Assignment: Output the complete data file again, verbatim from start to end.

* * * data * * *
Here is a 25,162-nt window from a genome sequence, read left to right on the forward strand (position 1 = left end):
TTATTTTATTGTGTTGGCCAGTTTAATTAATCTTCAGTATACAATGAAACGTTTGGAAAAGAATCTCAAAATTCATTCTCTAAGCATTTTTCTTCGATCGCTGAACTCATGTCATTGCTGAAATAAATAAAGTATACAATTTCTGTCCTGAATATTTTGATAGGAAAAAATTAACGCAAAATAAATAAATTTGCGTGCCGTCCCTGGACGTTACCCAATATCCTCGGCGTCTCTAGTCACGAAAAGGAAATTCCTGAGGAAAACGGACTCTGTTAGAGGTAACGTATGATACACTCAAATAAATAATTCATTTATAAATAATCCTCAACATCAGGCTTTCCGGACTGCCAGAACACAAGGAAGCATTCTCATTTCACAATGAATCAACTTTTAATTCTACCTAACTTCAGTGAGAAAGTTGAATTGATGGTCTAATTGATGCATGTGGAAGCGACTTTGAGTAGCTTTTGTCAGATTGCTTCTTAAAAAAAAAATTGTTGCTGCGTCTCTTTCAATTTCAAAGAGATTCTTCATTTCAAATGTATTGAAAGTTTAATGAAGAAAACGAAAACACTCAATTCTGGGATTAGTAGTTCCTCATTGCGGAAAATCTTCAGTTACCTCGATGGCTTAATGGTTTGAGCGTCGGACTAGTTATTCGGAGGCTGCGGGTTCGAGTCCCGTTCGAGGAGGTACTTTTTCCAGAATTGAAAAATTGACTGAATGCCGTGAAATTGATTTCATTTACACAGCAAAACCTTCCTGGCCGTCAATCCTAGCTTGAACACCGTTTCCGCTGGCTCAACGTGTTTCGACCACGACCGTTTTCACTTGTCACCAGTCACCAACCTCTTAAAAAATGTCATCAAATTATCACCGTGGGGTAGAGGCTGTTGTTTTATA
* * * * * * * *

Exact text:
Here is a 25,162-nt window from a genome sequence, read left to right on the forward strand (position 1 = left end):
TTATTTTATTGTGTTGGCCAGTTTAATTAATCTTCAGTATACAATGAAACGTTTGGAAAAGAATCTCAAAATTCATTCTCTAAGCATTTTTCTTCGATCGCTGAACTCATGTCATTGCTGAAATAAATAAAGTATACAATTTCTGTCCTGAATATTTTGATAGGAAAAAATTAACGCAAAATAAATAAATTTGCGTGCCGTCCCTGGACGTTACCCAATATCCTCGGCGTCTCTAGTCACGAAAAGGAAATTCCTGAGGAAAACGGACTCTGTTAGAGGTAACGTATGATACACTCAAATAAATAATTCATTTATAAATAATCCTCAACATCAGGCTTTCCGGACTGCCAGAACACAAGGAAGCATTCTCATTTCACAATGAATCAACTTTTAATTCTACCTAACTTCAGTGAGAAAGTTGAATTGATGGTCTAATTGATGCATGTGGAAGCGACTTTGAGTAGCTTTTGTCAGATTGCTTCTTAAAAAAAAAATTGTTGCTGCGTCTCTTTCAATTTCAAAGAGATTCTTCATTTCAAATGTATTGAAAGTTTAATGAAGAAAACGAAAACACTCAATTCTGGGATTAGTAGTTCCTCATTGCGGAAAATCTTCAGTTACCTCGATGGCTTAATGGTTTGAGCGTCGGACTAGTTATTCGGAGGCTGCGGGTTCGAGTCCCGTTCGAGGAGGTACTTTTTCCAGAATTGAAAAATTGACTGAATGCCGTGAAATTGATTTCATTTACACAGCAAAACCTTCCTGGCCGTCAATCCTAGCTTGAACACCGTTTCCGCTGGCTCAACGTGTTTCGACCACGACCGTTTTCACTTGTCACCAGTCACCAACCTCTTAAAAAATGTCATCAAATTATCACCGTGGGGTAGAGGCTGTTGTTTTATA